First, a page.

The Internship (2013) Film Review

Google. What would we do without it?

Or should I say, what would Google do without Billy and Nick?

The Internship follows the life of to rusty old businessmen, Billy (Vince Vaughn) and Nick (Owen Wilson) whom seem to have lost their USP. After winding up jobless, Billy’s focus is to dip into the world of possibilities. Fate brings him closer to Google, where a post for an Internship glows right before his eyes. Billy and Owen take their chance and set off on a productive journey. Several groups have to battle it out, accomplishing difficult tasks in order to receive the golden internship prize.

Director Shawn Levy structures the film in a very conventional way, following this idea of war between the groups. It almost reminded me of Monsters University where everyone was fighting for the same goal. The endless tasks felt too stretched out, where one was a parody of the Quidditch game from Harry Potter (nuff said). Although the groups were competitive and too indulged into the concept, the overall performance of surrounding candidates felt unreal and unnatural.

Age discrimination was profoundly evident in The Internship. This of which I believe was the writer’s intention in order to create subtle humour. Though I have to admit that anyone can have an internship regardless of their age. To add to that, Billy and Nick were somewhat looked down upon, where their experience and wise knowledge was neither appreciated nor drawn attention to. Majority of this negative energy was channeled through Mr.Chetty’s (Aasif Manfri) adamant behavior, whom I found quite irritating and unnecessary.

Likewise stereotypical representations of young people were perceived. Yet this time in a rather different angle. For example, they tended to be quite obnoxious, glued into the world of technology, with low communication levels, competitive attitudes and lack of confidence in a few.

Owen Wilson definitely brought the comedy in The Internship. His usual carefree behaviour complimented with this weird swagger made his character more likeable and thus entertaining to watch. He never seemed too serious and always put the audience at ease.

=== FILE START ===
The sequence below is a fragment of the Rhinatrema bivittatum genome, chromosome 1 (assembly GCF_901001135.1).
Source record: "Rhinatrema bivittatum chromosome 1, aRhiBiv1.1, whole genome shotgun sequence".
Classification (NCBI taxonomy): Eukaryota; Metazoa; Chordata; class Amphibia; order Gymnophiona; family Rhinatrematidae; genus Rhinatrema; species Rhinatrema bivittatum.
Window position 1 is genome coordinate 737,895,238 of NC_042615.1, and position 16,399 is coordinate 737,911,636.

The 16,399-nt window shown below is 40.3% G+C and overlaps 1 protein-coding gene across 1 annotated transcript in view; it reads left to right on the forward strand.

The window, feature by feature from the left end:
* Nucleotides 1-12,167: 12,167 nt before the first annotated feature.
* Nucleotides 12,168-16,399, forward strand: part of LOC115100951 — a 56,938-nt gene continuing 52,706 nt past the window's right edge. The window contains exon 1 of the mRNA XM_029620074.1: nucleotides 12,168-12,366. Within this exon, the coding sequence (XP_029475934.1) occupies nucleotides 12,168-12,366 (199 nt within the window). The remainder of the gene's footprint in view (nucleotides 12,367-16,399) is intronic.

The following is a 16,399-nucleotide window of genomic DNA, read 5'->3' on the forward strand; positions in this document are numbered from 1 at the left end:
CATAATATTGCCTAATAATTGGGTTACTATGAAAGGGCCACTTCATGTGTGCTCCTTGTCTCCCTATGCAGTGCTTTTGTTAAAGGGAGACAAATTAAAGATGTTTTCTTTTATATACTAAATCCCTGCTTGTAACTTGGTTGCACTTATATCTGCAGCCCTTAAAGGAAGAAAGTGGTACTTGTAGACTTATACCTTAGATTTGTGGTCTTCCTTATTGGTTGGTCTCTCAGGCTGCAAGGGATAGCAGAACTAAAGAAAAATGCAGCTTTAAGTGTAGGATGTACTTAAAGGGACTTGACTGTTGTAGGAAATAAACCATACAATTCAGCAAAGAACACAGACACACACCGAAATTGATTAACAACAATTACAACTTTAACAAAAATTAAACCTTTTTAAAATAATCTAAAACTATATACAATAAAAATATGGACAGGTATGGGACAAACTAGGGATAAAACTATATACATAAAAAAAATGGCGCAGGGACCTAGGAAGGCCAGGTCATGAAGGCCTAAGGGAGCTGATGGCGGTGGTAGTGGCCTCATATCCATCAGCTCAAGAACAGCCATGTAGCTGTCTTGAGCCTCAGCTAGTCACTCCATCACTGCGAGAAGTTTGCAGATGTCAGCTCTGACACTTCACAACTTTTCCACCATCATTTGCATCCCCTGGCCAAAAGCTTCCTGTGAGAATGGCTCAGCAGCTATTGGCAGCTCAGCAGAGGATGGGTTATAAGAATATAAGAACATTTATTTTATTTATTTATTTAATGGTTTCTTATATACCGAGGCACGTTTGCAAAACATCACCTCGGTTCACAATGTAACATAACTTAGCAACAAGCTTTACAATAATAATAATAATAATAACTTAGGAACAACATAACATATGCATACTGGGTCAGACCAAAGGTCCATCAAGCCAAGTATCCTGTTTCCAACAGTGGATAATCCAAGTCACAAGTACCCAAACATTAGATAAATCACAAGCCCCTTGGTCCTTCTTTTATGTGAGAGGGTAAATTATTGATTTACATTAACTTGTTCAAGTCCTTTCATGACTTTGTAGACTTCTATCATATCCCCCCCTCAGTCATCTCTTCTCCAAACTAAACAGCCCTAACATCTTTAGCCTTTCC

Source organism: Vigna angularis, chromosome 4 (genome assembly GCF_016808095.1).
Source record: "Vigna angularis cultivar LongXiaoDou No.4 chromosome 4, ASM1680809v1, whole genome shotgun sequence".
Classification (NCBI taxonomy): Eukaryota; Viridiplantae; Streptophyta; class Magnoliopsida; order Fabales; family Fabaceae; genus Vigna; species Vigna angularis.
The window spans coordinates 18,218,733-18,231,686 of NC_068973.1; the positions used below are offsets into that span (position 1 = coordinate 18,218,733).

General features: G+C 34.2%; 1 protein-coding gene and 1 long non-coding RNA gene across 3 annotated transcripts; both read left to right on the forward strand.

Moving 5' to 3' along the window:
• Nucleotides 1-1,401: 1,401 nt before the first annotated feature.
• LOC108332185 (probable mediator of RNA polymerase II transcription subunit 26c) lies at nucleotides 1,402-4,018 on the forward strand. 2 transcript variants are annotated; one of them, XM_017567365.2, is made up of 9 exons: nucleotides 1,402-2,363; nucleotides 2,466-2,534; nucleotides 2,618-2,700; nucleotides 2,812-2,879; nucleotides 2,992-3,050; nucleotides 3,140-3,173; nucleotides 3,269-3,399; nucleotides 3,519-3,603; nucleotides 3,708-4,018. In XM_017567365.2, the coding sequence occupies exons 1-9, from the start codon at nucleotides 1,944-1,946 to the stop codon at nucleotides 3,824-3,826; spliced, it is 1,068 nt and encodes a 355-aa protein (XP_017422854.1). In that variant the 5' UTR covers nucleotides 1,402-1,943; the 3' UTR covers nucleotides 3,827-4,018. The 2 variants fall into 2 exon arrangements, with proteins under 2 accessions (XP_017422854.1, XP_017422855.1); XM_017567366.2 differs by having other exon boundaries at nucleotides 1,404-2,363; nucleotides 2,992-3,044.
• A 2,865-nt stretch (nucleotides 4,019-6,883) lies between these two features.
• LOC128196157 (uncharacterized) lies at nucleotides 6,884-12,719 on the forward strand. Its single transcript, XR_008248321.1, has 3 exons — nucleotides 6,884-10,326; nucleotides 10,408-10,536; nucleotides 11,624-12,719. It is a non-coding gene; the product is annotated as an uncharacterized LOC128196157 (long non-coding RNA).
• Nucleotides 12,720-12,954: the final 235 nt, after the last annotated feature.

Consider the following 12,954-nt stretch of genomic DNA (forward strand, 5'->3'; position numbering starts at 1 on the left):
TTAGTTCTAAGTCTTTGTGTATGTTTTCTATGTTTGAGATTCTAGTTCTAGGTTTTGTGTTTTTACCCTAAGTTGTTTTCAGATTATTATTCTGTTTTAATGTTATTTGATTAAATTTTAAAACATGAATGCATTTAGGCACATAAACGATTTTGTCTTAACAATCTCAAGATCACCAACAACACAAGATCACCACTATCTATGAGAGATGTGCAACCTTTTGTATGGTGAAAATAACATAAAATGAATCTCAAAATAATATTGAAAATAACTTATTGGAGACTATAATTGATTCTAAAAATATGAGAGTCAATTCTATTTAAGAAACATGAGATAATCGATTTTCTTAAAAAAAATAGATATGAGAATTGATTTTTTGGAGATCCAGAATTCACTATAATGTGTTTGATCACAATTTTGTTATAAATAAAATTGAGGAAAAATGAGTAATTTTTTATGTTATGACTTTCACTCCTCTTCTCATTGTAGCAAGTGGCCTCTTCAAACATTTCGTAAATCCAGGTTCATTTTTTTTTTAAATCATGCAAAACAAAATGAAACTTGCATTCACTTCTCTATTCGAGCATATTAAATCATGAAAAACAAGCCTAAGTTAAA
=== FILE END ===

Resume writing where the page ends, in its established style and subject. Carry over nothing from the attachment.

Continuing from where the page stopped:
Similarly, Vince Vaughn fulfilled the role of Billy perfectly. Billy and Nick had this special bromance connection, which was admirable. Their open relationship gave a sense of a positive vibe, where winning was no longer our worry. Billy yet was more in the adult role, where he understood rules and concepts carefully. Yet Nick’s brains and thoughts seem to run faster than Billy whom seemed scared of technology. Indeed we saw sparks of their childish behavior, yet their old school tricks were relatable which redeemed the silliness.

Google’s production design by Tom Meyer was iconically exceptional. The ‘cool’ gadgets, colourful furniture and unique inventions became this Google city. With everything being ‘free’ and the atmosphere so chaotic, we couldn’t help but want to be part of the program. We somewhat felt proud to use Google as our number one search engine.

Overall, The Internship definitely brought a variety of results (pun-intended). The character development of Billy and Nick was initially quite weak, yet their strong friendship grew onto us. Their likable personalities and humorous behavior brought in the comedic twist. Although the pacing was not so smooth and the narrative was repetitive, the overall concept of the competition and the moral of ‘anyone can do it’ was encountered. The Internship for me was an average on the entertainment factor and comedy scale, where most of this was due to the weak storyline. We were expecting a build up, yet continued to be disappointed with blunt responses and irrelevant scenes. The ending was far to cliché, where I was hoping for something a little more promising. Intertexual references were at its highest and somewhat became a norm. A fun film, but a weak comedy.

My Rating: 5/10

Written by: Meera Darji


2 thoughts on “The Internship (2013) Film Review

  1. Good review Meera. To me, this just seemed like it was a true-sign that Vaughn and Wilson may have to act their ages a bit more to garner laughs from the crowd. The young, free-wheeling act that they’re so known for, just isn’t quite catching on anymore like it once did.

    1. Thank you very much. I totally agree with you and it is evident from what you have said. The comedy levels were low, where Vince and Owen seemed diluted.

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